I've seen Streeter briefly up close. I think she's OK and brings kinda a youngish feminine presence to what I think is a heavily male leadership.

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The blame game was always going to happen

There's a difference between blame for the sake of blame and trying to figure out what went wrong and how to fix it. Had Chicago lost in a closer vote, the issue would be less pressing. We could say, "It was Rio's time" (which it was) and leave it at that. By sending Chicago out in the first round, however, the IOC sent a strong message. Ryan is saying that it was bloc voting and said nothing about the IOC's attitude towards American bids. I think this is simplistic. The only reason the bloc voting was possible is the broken relationship between the USOC and IOC.

Chicago suffered the worst case scenario. It's worth some analysis.

Star-power wasn't the problem.

Government support wasn't the problem.

The technical merits of the bid weren't the problem.

WHAT WAS MISSING:

Clear, concise articulation of a meaningful legacy. (Obama was the only one to do this. This is a failing of Chicago 2016.)

Healthy relationships with the IOC. (This is a failing of the USOC.)

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PLUS, if you get the #1 slot, DROP OUT IMMEDIATELY! Opener is the kiss of death.

That moves #2 up to the opening position and give them the kiss of death!!

(When Chicago got picked to be #1 in the order of things...I kinda had a BAD feeling. But I thought the lessons learned from 2012 would overcome the unlucky first spot. So it only proves that going in as #1 is certain defeat.)

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And the "No Games Chicago"? I think they facilitated the victory of Rio.

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And the "No Games Chicago"? I think they facilitated the victory of Rio.

Totally disagree. I don't think No Games made much impact at all. Every bid has its detractors.

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In an interview, Bob Ctvrtlik (USOC vice president of international relations and former IOC member), acknowleged that the primary short-fall in the bid was the relationship between the USOC and IOC. Hopefully he can work with them to build bridges and restructure the organization in a more stable fashion.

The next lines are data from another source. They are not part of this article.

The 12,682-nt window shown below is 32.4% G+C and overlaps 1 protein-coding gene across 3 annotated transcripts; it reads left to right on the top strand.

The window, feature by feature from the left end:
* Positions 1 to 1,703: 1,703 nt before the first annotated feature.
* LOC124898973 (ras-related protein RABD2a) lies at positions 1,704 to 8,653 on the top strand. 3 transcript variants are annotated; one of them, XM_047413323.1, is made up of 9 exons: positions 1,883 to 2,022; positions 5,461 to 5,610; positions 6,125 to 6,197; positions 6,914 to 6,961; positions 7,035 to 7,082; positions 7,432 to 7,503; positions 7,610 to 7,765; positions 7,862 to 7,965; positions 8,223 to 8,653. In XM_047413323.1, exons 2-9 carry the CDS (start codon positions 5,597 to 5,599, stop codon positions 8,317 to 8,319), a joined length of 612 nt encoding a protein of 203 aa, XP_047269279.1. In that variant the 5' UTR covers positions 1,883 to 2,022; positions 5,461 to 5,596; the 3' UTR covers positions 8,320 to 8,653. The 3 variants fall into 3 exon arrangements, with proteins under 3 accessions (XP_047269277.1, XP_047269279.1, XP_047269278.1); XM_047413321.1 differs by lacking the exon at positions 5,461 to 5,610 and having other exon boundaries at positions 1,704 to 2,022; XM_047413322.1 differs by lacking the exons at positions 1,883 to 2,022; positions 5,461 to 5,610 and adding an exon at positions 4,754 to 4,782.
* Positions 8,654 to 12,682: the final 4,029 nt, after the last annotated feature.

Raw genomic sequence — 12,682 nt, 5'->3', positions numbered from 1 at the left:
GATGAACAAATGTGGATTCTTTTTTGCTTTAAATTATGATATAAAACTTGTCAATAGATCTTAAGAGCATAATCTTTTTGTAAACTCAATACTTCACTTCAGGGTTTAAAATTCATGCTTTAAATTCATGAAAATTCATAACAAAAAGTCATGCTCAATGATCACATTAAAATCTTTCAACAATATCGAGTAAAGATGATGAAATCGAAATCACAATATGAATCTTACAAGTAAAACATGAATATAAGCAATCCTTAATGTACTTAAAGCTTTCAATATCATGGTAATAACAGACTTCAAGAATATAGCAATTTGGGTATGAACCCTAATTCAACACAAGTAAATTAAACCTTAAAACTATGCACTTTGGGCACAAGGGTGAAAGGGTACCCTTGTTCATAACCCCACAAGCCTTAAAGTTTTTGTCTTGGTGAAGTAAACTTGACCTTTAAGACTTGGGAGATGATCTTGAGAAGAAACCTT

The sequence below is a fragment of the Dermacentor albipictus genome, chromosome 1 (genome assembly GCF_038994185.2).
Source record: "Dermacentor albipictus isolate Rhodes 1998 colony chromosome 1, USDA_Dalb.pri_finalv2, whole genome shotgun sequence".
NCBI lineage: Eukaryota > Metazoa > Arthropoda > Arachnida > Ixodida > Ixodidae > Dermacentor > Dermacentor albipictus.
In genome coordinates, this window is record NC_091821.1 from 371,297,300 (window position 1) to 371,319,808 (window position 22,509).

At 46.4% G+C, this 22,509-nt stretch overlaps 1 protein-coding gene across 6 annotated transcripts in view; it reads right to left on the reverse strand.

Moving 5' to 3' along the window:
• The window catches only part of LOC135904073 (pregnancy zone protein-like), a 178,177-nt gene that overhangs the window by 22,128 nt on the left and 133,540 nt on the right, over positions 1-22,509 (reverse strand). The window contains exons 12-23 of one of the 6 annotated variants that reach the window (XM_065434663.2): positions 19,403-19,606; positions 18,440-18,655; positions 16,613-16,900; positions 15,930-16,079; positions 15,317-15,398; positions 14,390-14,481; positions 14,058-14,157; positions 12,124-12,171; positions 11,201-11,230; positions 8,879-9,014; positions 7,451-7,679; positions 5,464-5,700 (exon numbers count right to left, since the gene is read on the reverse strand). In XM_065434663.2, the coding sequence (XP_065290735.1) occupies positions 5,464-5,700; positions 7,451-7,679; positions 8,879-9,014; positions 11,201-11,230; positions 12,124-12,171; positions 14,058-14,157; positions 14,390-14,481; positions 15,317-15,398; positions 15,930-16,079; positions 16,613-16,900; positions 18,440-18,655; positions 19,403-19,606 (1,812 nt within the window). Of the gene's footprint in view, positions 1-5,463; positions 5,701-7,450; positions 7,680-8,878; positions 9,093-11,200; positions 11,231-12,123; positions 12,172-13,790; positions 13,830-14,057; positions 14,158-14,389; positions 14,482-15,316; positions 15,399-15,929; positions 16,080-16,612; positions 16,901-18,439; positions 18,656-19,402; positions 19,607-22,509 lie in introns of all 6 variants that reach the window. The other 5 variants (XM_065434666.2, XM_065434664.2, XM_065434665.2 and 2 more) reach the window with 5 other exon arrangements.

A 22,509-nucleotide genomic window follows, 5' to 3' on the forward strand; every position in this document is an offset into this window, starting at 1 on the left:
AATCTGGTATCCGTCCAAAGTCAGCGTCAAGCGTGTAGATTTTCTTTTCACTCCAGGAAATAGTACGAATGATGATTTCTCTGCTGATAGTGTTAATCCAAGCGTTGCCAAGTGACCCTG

I was not impressed with Larry Probst during the final presentation. He didn't really say much, and it came out kind of bland.

I wonder what Jim Scherr is thinking right now...

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And the "No Games Chicago"? I think they facilitated the victory of Rio.

Do you think similar groups in Madrid and Tokyo also did this? I for one totally disagree, as others have stated, every bid city has NIMBY's for Olympic bids.

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I wouldn't give much credit to No Games Chicago. Just look at the number of their protesters at the City Hall compared to the 10,000+ supporters that turned out at Daley Plaza...

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I was not impressed with Larry Probst during the final presentation. He didn't really say much, and it came out kind of bland.

While watching Chicago's presentation, I said out loud "Larry Probst has the charisma of a cinder block." I hope he's a better administrator than he is a public speaker. I was not impressed at all.

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No Games Chicago didn't influenced any member. But they are one more excuse for those who had reasons to not vote in the USA bid...

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No Games Chicago didn't influenced any member. But they are one more excuse for those who had reasons to not vote in the USA bid...

I don't think they were a factor at all. It's NOT like this is the first time the IOC'ers have encountered this type of thing.

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Well, well, what do we have here.

The IOC's vote to award Rio the right to stage the 2016 Olympic games should send a huge message to those bidding cities who rely on arrogance and greed to push themselves into the spotlight. Madrid was a pleasant surprise, Tokyo was an awful surprise, Rio (YAY!) conformed to expectations, and most certainly did Chicago.